Friday Flower – Cleft Phlox

In a recent edition of my Friday Flower series I featured Tradescantia longipes (dwarf spiderwort or wild crocus), an exquisite Ozark endemic found scattered in dry igneous woodlands of the Missouri’s St. Francois Mountains and Arkansas’ Ouachita Mountains and that I had seen this past April at Sam Baker State Park. Growing alongside these beautiful plants was this equally exquisite plant bearing strikingly cleft petals on its blossoms.  I recognized it clearly as some type of phlox, but not one that I recalled having seen before.  There is good reason for this, as a quick check of Steyermark (1963) revealed this to be Phlox bifida, which, though not a true Ozark endemic, is known from just a handful of Missouri counties where it grows typically in dry, rocky soils of upland woods, ravine slopes and bluff ledges.  Commonly called cleft phlox or sand phlox, the strongly cleft (bifid) petals distinguish it from other species in the genus and, not surprisingly, are the basis for its species name.  This is another plant that would seem to make a good choice for a native wildflower garden, as it can perform very well in cultivation.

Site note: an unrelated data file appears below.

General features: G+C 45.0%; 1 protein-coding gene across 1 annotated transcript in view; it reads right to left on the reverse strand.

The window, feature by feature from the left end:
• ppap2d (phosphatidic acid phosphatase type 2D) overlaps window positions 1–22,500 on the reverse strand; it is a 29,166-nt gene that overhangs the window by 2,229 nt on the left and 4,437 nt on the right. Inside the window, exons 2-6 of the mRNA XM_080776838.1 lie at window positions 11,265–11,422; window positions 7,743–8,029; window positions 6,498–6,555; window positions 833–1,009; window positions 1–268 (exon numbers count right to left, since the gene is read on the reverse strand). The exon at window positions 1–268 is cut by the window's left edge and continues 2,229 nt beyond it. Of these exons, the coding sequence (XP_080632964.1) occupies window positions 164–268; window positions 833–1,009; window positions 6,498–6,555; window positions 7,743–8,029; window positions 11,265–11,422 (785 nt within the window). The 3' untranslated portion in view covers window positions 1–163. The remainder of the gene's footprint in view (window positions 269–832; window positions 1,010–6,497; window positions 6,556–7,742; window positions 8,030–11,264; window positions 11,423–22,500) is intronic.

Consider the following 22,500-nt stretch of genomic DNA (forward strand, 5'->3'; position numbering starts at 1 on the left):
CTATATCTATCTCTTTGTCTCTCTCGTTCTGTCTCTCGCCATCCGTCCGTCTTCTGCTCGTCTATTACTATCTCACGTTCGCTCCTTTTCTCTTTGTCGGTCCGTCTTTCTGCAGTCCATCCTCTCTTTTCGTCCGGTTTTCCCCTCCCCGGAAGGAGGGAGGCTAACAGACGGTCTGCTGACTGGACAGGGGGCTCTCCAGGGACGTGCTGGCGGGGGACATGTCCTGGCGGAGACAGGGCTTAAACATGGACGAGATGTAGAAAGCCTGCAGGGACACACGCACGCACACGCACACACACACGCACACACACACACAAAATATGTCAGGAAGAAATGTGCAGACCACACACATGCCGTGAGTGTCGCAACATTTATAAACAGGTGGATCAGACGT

Photo Details: Canon 50D (ISO 100, 1/250 sec, f/18), Canon 100mm macro lens, Canon MT-24EX flash (diffused 1/4 power), typical post-processing (levels, unsharp mask).

REFERENCE:

Steyermark, J. A. 1963. Flora of Missouri. Iowa State University Press, Ames. 1728 pp.

Copyright © Ted C. MacRae

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About Ted C. MacRae

Ted C. MacRae is a research entomologist by vocation and beetle taxonomist by avocation. Areas of expertise in the latter include worldwide jewel beetles (Buprestidae) and North American longhorned beetles (Cerambycidae). More recent work has focused on North American tiger beetles (Cicindelidae) and their distribution, ecology, and conservation.
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5 Responses to Friday Flower – Cleft Phlox

  1. That’s a neat little flower that would be right at home in my barrens. There are no records of Phlox bifida in Ohio, but it is found in the cedar glades of Kentucky. I’m puzzled by rare native plants that do so well under cultivation. I think something that’s so easy to grow should be more successful in its natural habitat.

    • Good point. I’ve always thought the glade/woodland specialists were such because they were able to tolerate extreme conditions by reducing growth, modifications to limit water loss, etc. – adaptations that would put them at a disadvantage in more optimal conditions. It just shows how much we still have to learn about the system as a whole.

  2. Janet says:

    What a cool flower!

  3. Pingback: Berry Go Round #31 | A Blog Around The Clock

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